Razz: Reading Players and Hands

Reading Players and Hands

It is important to try to get a read on your opponent and his hand. Here are tips to help you figure out if your opponent is strong, weak or somewhere in between.

  1. Players have tendencies when playing Razz poker. Watch how your opponents play their first three cards, as it will help to determine how to play against them:

    · Tight players: Always wait for three low cards, and raise when they are first in the pot. They miss many stealing opportunities.
    · Aggressive players: Raise too often on 3rd street, and like to steal too often.
    · Limpers: Like to get in cheap on 3rd street to see the next card.
    · Slow-players: Like to trap by limping in with their big starting hands.
    · Razz poker winners: They win more often. They know when to make a play, and who to make a play
    against. If they get past 5th street, they bet aggressively either because they have the best hand or they are bluffing.

    In addition, you should notice the following:
    · Which players defend their bring-in bet too often, and the relative strength of their exposed cards to the raiser on 3rd street
    · At showdown, notice the players hole cards and evaluate how they played their hand.

    Finally, don't forget that your good opponents are also evaluating your table image. Based on how you are playing, try to understand your own table image as it may effect how you play against different opponents.
  2. The first raiser in a hand does not necessarily have a good low hand, but the caller will almost always have a good starting hand.

    Example:
    If a player raises with a 4 showing and a player calls with a 6 showing, the raiser may be on a steal but the caller most likely has three cards to an 8 or better.

  3. A player who calls the raiser on 3rd street tends to have a good but not great hand.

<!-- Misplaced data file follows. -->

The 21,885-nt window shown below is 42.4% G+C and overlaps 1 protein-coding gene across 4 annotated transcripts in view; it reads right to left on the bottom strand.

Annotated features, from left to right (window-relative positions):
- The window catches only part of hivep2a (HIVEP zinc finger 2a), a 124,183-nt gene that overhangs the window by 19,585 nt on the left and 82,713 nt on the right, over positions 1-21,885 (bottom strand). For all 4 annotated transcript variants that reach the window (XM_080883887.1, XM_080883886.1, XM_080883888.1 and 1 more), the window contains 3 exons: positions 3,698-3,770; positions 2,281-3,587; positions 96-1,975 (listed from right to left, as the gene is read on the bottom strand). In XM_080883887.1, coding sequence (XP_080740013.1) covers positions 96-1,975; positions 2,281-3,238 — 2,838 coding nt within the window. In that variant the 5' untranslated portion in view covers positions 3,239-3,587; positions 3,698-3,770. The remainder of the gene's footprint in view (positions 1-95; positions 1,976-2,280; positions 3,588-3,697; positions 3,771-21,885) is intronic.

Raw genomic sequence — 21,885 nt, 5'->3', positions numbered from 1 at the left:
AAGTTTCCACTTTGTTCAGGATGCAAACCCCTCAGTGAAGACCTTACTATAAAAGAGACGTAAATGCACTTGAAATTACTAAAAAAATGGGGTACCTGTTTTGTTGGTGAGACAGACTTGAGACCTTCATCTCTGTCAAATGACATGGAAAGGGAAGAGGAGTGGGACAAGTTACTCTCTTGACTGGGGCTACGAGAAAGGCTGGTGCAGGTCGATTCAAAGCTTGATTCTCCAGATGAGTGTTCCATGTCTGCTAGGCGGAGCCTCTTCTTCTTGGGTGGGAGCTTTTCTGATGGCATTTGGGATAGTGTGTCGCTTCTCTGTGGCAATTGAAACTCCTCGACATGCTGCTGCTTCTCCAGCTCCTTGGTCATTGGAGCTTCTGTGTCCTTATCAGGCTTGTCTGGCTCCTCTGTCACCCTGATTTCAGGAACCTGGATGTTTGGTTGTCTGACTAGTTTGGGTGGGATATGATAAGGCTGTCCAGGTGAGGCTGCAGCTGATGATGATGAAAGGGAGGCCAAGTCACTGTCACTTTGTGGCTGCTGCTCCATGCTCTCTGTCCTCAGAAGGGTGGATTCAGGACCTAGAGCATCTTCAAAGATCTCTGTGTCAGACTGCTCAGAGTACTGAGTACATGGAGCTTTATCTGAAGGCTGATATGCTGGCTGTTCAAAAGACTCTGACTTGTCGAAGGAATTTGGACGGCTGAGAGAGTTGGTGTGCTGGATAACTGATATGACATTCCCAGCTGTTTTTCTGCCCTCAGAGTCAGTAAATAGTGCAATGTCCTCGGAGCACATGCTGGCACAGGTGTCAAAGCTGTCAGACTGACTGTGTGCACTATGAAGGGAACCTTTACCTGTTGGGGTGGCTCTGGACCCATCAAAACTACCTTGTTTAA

Example:
    If a player raises with a 7 showing and a player calls with an A showing, the caller probably has a good, but not a great hand. If he could beat the 7 low, he would have re-raised.

  4. In general, the higher the up card, the lower the hole cards.

    Example:
    A player that comes in with an 8 showing will likely have small cards in the hole. So, if he catches an A or 2 on 4th street, there is a better chance he has paired up than if he hit a 7 on 4th street. And, if the player comes in with a 9 showing, you can be fairly certain he has the smaller low cards in the hole.

  5. If your opponent has raised on 3rd street with a low card showing that is higher than two or more players with lower exposed cards, he probably is perfect (A-2) or near perfect in the hole.

    Example:
    If a player raises on 3rd street with (x-x) 8, and he has players behind him showing better low cards, like A, 3, A, it's highly like his hole cards are perfect or near perfect.

  6. If your opponent has raised in a steal position on 3rd street, his hole cards are probably weak.

    Example:
    On 3rd street, after the bring-in bettor everyone folds to a player who has (x-x) 4. The next player shows (x-x) 3 and the following player is the bring-in bettor with a (x-x) Q.

    If this first player raises it doesn't mean his hand is strong, as he is in a stealing position.

  7. Knowing which cards have been exposed can help you to determine if your opponent has paired up or not paired up his hole cards on later streets.

    Example:
    If you have a 3 in the hole, two 3's have been exposed, and your opponent hits a 3 on 5th street, you know for sure that his hand has improved.

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